Your Rights

Toolkit to Combat Anti-Reprocessing Measures

The Association of Medical Device Reprocessors (AMDR) is always concerned with any anti-reprocessing measures used to impede lower-cost and environmentally-friendly third-party SUD reprocessing programs. AMDR has been alerted, and is now investigating, allegations that some original equipment manufacturers (OEMs) are engaging in potentially anti-competitive practices. As such, AMDR has assembled this tool-kit to assist healthcare providers in addressing some of the most recent challenges.

1. Anti-Competitive Contracting Practices

At first glance, some new medical device manufacturer contracts may appear to save hospitals money. However, intentionally ambiguous or complicated terms may ultimately prevent or limit savings by prohibiting or restricting a hospital’s right to purchase third-party reprocessed SUDs.

Keep in mind that:

  • Despite initial promises of big savings potential, some contracts may not, ultimately, save the hospital money.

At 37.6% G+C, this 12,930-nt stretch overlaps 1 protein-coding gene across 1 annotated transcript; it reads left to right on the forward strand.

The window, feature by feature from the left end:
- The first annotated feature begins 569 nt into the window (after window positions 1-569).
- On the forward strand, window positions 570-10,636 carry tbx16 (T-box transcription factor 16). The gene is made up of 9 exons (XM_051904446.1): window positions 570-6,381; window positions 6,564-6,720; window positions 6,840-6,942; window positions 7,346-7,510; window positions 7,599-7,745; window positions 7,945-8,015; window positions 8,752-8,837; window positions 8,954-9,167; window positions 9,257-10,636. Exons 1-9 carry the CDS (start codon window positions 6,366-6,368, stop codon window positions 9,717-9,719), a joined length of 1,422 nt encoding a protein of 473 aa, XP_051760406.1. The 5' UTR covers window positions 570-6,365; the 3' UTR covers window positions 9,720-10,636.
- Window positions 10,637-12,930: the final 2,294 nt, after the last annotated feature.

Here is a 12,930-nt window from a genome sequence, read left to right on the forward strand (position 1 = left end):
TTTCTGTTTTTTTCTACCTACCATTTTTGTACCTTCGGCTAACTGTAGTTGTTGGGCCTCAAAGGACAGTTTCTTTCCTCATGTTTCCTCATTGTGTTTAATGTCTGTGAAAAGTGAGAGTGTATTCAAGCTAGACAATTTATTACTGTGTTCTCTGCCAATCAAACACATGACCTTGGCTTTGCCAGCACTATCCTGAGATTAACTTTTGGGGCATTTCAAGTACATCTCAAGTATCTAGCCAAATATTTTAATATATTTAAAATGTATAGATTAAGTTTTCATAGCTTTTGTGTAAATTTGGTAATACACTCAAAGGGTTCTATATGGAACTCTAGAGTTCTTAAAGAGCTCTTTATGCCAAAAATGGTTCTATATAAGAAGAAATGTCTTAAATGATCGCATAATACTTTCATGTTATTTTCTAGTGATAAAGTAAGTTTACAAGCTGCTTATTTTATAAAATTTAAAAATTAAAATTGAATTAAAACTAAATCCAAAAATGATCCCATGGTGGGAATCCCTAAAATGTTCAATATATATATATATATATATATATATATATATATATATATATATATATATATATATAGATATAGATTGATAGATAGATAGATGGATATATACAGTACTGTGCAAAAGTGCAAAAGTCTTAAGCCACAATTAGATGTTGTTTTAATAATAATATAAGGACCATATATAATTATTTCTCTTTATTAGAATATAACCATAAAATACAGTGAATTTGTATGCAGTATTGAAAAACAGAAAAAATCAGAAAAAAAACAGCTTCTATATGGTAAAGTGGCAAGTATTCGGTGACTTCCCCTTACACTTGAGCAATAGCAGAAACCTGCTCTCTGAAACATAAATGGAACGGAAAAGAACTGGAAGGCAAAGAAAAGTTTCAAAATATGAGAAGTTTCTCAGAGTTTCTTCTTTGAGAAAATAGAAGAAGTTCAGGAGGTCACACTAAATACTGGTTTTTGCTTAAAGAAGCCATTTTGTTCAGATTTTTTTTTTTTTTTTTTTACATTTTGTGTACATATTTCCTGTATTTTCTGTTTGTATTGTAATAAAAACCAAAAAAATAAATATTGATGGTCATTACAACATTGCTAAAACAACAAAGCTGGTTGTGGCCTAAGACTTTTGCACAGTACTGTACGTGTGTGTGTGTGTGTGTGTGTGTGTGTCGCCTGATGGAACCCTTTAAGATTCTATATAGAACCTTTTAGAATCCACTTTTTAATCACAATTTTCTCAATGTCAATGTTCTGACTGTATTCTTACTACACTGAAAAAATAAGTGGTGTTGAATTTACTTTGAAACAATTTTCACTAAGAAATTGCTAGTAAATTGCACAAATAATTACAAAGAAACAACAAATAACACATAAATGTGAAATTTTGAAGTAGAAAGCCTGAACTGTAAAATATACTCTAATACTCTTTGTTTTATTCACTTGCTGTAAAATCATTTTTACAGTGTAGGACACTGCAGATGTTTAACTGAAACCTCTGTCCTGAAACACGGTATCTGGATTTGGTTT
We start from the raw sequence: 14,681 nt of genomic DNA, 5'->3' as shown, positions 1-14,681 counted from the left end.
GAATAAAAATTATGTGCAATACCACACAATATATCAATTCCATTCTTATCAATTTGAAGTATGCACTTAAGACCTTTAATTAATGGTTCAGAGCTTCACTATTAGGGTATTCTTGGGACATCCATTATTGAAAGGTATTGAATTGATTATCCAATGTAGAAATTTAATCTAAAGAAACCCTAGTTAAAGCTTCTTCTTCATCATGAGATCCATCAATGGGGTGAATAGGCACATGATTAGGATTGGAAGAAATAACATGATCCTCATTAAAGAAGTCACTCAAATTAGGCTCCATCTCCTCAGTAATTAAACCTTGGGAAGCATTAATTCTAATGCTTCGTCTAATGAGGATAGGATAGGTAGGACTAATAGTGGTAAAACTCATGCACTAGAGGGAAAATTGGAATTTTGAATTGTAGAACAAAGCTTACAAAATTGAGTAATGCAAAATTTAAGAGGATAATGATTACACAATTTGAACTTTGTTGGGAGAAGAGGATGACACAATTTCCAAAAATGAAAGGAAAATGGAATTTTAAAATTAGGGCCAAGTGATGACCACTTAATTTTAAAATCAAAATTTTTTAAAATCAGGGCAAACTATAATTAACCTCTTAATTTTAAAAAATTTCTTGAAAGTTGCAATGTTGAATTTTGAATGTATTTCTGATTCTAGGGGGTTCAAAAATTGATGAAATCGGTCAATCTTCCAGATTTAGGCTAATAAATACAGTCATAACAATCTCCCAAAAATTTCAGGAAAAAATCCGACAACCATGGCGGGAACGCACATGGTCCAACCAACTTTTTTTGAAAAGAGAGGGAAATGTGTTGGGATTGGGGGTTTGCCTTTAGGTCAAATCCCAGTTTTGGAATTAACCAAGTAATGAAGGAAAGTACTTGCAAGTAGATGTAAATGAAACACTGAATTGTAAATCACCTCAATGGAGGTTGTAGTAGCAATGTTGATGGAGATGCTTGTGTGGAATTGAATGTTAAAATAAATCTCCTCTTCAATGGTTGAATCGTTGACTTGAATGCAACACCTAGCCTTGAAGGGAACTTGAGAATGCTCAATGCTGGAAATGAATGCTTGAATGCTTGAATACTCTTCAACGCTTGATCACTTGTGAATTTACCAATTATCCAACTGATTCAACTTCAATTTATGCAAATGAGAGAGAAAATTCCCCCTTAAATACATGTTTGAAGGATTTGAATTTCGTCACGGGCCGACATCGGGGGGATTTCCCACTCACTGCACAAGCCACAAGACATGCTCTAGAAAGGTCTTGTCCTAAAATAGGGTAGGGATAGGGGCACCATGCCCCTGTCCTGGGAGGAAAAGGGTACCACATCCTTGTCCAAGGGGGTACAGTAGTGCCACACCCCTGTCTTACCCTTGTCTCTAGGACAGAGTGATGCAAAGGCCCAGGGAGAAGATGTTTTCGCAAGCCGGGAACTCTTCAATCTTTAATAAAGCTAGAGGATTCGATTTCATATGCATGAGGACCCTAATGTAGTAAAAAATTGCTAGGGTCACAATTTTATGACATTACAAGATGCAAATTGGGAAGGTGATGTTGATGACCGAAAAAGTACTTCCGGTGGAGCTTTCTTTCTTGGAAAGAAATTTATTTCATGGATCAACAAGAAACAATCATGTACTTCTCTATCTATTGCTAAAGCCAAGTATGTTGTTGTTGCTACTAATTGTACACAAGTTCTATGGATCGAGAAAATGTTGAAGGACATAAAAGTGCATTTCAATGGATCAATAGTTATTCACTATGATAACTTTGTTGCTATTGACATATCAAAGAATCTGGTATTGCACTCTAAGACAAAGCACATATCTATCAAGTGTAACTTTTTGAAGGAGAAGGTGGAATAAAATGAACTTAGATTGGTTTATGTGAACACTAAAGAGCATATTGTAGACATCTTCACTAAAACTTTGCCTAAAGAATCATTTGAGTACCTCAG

• By using fewer reprocessed devices, hospital waste-reduction goals may not be reached, and waste-disposal costs may increase.
  • By agreeing to use fewer SUDs (or not reprocess), hospitals are voluntarily reducing the number of competitive firms seeking their business. Ultimately, this decreases competition and could result in increased costs over time.

2. Kill Switches

Some medical device manufacturers have started offering new versions of their current devices with microchips specifically designed to thwart reprocessing. These microchip devices offer no known technological advantage to healthcare providers or patients over previous models; however, the microchips prevent or delay third-party reprocessors (TPRs) from reprocessing the devices. This “forced obsolescence” means that TPRs are unable to offer hospitals reprocessed devices at the 30-60% percent discount that is normally realized compared to new devices. Forced obsolescence also leaves hospitals in the impossible position of constantly having iterative technology, without an impact on patient outcomes, coming through their doors.

Keep in mind that:

  • Microchipped devices may offer hospitals or patients no advantage over the previous models without microchips.
  • By forcing hospitals to purchase microchipped devices, OEMs are able to prevent or delay TPRs from reprocessing these devices. As a result, hospitals are unable to subsequently purchase discounted reprocessed devices.
  • Forced obsolescence drives up costs for hospitals, patients and the health care system.
  • Reprocessing extends the useful life of a medical device; however, the insertion of microchips prevents this extension. This leads to a greater burden on the environment as more viable devices are put into landfills rather than being recycled or reprocessed.